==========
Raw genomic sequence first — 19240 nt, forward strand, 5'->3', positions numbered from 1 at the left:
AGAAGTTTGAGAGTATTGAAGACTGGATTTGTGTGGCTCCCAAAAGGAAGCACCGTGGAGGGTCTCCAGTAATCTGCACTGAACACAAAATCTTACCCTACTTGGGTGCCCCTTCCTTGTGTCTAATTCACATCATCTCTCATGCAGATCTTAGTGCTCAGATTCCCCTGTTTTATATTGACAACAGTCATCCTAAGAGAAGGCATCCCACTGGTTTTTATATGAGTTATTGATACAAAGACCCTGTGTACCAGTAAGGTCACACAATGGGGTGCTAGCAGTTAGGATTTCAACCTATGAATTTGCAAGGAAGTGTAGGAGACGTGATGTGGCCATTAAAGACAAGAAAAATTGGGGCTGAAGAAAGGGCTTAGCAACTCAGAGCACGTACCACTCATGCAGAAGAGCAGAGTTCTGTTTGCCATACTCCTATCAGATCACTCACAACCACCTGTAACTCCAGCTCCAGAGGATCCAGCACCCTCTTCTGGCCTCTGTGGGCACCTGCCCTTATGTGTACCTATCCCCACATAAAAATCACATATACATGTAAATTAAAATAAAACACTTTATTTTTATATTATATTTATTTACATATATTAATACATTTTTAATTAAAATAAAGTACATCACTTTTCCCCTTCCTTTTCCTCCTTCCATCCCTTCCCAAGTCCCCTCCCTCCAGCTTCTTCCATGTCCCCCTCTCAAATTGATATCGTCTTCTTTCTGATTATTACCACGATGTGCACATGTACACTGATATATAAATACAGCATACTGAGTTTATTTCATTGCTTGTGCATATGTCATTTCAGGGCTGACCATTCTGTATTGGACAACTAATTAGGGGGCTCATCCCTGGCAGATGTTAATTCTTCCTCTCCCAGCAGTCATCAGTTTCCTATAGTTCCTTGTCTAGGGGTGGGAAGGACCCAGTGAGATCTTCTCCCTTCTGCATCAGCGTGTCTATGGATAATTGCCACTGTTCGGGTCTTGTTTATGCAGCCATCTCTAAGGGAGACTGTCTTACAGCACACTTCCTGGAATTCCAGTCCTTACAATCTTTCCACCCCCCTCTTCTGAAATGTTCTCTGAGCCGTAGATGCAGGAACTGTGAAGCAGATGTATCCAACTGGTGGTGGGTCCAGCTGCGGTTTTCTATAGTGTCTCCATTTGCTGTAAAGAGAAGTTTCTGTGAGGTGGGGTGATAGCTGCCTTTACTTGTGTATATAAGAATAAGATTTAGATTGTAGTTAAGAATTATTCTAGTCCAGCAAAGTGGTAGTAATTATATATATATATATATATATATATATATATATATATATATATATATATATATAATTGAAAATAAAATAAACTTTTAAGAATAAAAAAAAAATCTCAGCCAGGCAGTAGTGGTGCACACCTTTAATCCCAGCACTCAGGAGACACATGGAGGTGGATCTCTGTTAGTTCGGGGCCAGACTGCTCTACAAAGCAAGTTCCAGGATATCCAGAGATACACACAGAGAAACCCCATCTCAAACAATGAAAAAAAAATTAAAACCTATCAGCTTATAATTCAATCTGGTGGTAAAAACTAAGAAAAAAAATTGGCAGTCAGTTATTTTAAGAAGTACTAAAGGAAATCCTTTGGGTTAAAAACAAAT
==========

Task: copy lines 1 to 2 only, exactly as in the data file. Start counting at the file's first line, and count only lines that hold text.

Raw genomic sequence first — 19240 nt, forward strand, 5'->3', positions numbered from 1 at the left:
AGAAGTTTGAGAGTATTGAAGACTGGATTTGTGTGGCTCCCAAAAGGAAGCACCGTGGAGGGTCTCCAGTAATCTGCACTGAACACAAAATCTTACCCTACTTGGGTGCCCCTTCCTTGTGTCTAATTCACATCATCTCTCATGCAGATCTTAGTGCTCAGATTCCCCTGTTTTATATTGACAACAGTCATCCTAAGAGAAGGCATCCCACTGGTTTTTATATGAGTTATTGATACAAAGACCCTGTGTACCAGTAAGGTCACACAATGGGGTGCTAGCAGTTAGGATTTCAACCTATGAATTTGCAAGGAAGTGTAGGAGACGTGATGTGGCCATTAAAGACAAGAAAAATTGGGGCTGAAGAAAGGGCTTAGCAACTCAGAGCACGTACCACTCATGCAGAAGAGCAGAGTTCTGTTTGCCATACTCCTATCAGATCACTCACAACCACCTGTAACTCCAGCTCCAGAGGATCCAGCACCCTCTTCTGGCCTCTGTGGGCACCTGCCCTTATGTGTACCTATCCCCACATAAAAATCACATATACATGTAAATTAAAATAAAACACTTTATTTTTATATTATATTTATTTACATATATTAATACATTTTTAATTAAAATAAAGTACATCACTTTTCCCCTTCCTTTTCCTCCTTCCATCCCTTCCCAAGTCCCCTCCCTCCAGCTTCTTCCATGTCCCCCTCTCAAATTGATATCGTCTTCTTTCTGATTATTACCACGATGTGCACATGTACACTGATATATAAATACAGCATACTGAGTTTATTTCATTGCTTGTGCATATGTCATTTCAGGGCTGACCATTCTGTATTGGACAACTAATTAGGGGGCTCATCCCTGGCAGATGTTAATTCTTCCTCTCCCAGCAGTCATCAGTTTCCTATAGTTCCTTGTCTAGGGGTGGGAAGGACCCAGTGAGATCTTCTCCCTTCTGCATCAGCGTGTCTATGGATAATTGCCACTGTTCGGGTCTTGTTTATGCAGCCATCTCTAAGGGAGACTGTCTTACAGCACACTTCCTGGAATTCCAGTCCTTACAATCTTTCCACCCCCCTCTTCTGAAATGTTCTCTGAGCCGTAGATGCAGGAACTGTGAAGCAGATGTATCCAACTGGTGGTGGGTCCAGCTGCGGTTTTCTATAGTGTCTCCATTTGCTGTAAAGAGAAGTTTCTGTGAGGTGGGGTGATAGCTGCCTTTACTTGTGTATATAAGAATAAGATTTAGATTGTAGTTAAGAATTATTCTAGTCCAGCAAAGTGGTAGTAATTATATATATATATATATATATATATATATATATATATATATATATATATATATAATTGAAAATAAAATAAACTTTTAAGAATAAAAAAAAAATCTCAGCCAGGCAGTAGTGGTGCACACCTTTAATCCCAGCACTCAGGAGACACATGGAGGTGGATCTCTGTTAGTTCGGGGCCAGACTGCTCTACAAAGCAAGTTCCAGGATATCCAGAGATACACACAGAGAAACCCCATCTCAAACAATGAAAAAAAAATTAAAACCTATCAGCTTATAATTCAATCTGGTGGTAAAAACTAAGAAAAAAAATTGGCAGTCAGTTATTTTAAGAAGTACTAAAGGAAATCCTTTGGGTTAAAAACAAAT